They can be as Jenkins 4 many as fifteen a year, or less than one time a year. The pain can last for a few hours or several weeks. When the pain and swelling becomes too severe, patients are hospitalized and given intravenous fluids and painkillers. The anemia causes pallor of the skin, fatigue, and shortness of breath. The rapid breakdown of red blood cells in the body during the disease can cause yellowing of the skin and eyes. These are symptoms of Jaundice. If there is extensive damage to the spleen, it may leave patients struggling with infections.

Their bodies will have a harder time fighting off infections that the spleen would destroy. Because of its incapability, the bacteria can be fatal in the body it affects in as little as nine hours. Pneumococcal infections were the principal causes of death in young children with sickle cell anemia. Physicians then began to give penicillin to infants that were diagnosed with sickle cell to prevent infection, and further on, sudden death. Sickle cell anemia can also be associated with blindness. The retina can deteriorate because it does not receive the proper nutrients that it needs.

The eye then cannot process visual images. Since shortages of red blood cells are associated with this disease, it also causes slow growth rate in adolescents. Adults also usually have a small slight build. Preteens will experience delayed puberty and growth. Patients that experience severe back pain associated with acute chest syndrome use an Incentive Spirometer. Having the syndrome prevents the patient from breathing deeply. The device, which is a small plastic tube with a ball inside, encourages the patient to blow air hard enough, forcing air toward the ball so that the ball is forced up the tube.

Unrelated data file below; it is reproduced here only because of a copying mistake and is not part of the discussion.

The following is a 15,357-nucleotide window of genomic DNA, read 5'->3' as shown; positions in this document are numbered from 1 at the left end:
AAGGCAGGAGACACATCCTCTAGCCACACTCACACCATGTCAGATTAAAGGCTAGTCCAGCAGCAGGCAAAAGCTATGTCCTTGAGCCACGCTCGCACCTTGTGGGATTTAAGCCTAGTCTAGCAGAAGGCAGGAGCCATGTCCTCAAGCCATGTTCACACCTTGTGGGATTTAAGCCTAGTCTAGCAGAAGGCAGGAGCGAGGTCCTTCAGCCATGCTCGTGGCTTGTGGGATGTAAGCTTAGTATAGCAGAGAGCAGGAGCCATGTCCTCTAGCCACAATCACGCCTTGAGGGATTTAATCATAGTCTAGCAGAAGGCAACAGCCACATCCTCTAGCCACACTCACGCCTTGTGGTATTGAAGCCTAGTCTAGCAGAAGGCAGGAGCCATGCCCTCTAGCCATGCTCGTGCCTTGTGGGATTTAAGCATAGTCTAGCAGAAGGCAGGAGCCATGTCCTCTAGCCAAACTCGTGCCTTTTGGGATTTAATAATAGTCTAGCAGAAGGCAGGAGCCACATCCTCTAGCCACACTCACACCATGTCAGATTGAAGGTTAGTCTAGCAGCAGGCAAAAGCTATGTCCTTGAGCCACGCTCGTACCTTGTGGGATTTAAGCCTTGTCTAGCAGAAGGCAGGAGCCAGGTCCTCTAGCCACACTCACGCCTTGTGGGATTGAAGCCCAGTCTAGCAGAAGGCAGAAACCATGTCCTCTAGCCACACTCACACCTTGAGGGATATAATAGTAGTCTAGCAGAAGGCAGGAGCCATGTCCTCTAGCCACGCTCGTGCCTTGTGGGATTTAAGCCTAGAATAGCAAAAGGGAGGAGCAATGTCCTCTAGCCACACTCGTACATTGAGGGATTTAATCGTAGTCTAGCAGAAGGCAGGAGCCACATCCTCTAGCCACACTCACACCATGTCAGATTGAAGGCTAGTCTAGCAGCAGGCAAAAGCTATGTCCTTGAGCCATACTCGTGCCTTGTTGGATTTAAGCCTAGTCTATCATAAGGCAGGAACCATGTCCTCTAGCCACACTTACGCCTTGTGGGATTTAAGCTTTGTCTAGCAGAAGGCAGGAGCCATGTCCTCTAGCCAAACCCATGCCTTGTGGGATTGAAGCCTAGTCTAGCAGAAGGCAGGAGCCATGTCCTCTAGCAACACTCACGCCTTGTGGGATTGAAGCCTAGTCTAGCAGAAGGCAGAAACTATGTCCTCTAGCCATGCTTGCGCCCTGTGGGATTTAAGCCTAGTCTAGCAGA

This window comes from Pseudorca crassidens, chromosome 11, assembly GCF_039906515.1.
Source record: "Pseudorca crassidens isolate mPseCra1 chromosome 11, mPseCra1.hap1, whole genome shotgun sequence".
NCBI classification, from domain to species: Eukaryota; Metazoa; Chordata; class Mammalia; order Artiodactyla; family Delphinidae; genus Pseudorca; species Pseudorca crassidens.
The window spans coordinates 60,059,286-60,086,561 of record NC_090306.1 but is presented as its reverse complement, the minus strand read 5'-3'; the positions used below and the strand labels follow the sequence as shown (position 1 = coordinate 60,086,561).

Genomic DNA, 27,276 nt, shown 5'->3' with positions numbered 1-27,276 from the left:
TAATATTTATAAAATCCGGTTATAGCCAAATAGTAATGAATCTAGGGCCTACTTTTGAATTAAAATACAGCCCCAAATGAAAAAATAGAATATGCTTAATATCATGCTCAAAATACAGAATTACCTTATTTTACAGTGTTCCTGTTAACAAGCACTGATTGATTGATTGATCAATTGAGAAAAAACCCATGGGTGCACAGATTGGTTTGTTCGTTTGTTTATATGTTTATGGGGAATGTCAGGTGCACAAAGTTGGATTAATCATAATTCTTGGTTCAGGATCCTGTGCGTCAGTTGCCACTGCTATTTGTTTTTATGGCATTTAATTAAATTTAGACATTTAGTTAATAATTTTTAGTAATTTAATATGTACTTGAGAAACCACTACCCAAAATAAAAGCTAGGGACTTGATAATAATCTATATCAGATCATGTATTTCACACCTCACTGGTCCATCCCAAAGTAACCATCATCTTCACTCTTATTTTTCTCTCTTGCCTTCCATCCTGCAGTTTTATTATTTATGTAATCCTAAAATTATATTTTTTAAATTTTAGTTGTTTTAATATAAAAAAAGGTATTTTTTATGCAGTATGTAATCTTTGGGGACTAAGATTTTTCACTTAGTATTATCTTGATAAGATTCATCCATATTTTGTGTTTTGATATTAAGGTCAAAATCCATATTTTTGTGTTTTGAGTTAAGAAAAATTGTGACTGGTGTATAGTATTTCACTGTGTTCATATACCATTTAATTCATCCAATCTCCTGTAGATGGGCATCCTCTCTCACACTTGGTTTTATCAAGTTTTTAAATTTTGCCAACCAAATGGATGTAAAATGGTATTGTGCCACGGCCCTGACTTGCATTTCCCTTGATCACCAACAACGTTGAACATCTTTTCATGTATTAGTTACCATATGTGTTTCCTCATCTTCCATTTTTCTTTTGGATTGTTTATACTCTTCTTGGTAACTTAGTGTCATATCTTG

This helps the patient inhale more deeply. Acute Chest syndrome is another life threatening complication of sickle cell anemia. It is similar to pneumonia and is caused Jenkins 5 either by infection, or trapped sickled cells in the lungs. Its symptoms are characterized by chest pain, and abnormal chest x-ray, accompanied with fever. Children are also susceptible to stroke. Since the defective cells stick to the walls of blood vessels, this results in the narrowing of blood vessels in the brain, which causes a serious life-threatening stroke.

As with all diseases, early diagnosis of sickle cell helps the treatment process toward a successful outcome. Hemoglobin electrophoresis is the most used diagnostic test in over forty states. It is done at the same time as all of the newborn screening tests. The test can determine whether the child has the sickle hemoglobin. A second test is done to determine if the child also carries the trait. The trait or disease can also be detected in unborn children. The test can be administered as early the first trimester of pregnancy.

Physicians will extract a sample of the amniotic fluid or tissue from the placenta to determine if the child has sickle cell anemia, or just carries the trait. Since there is no cure for sickle cell anemia, treatments that are being developed are becoming more effective. Basic treatment for a patient relies solely on oral or intravenous fluids; which help to prevent further complications, and painkillers. Blood transfusions also aid in avoiding serious complications. It properly adjusts the anemia the body acquires from the shortage of red blood cells. The transfusion introduces normal healthy blood cells in blood circulation.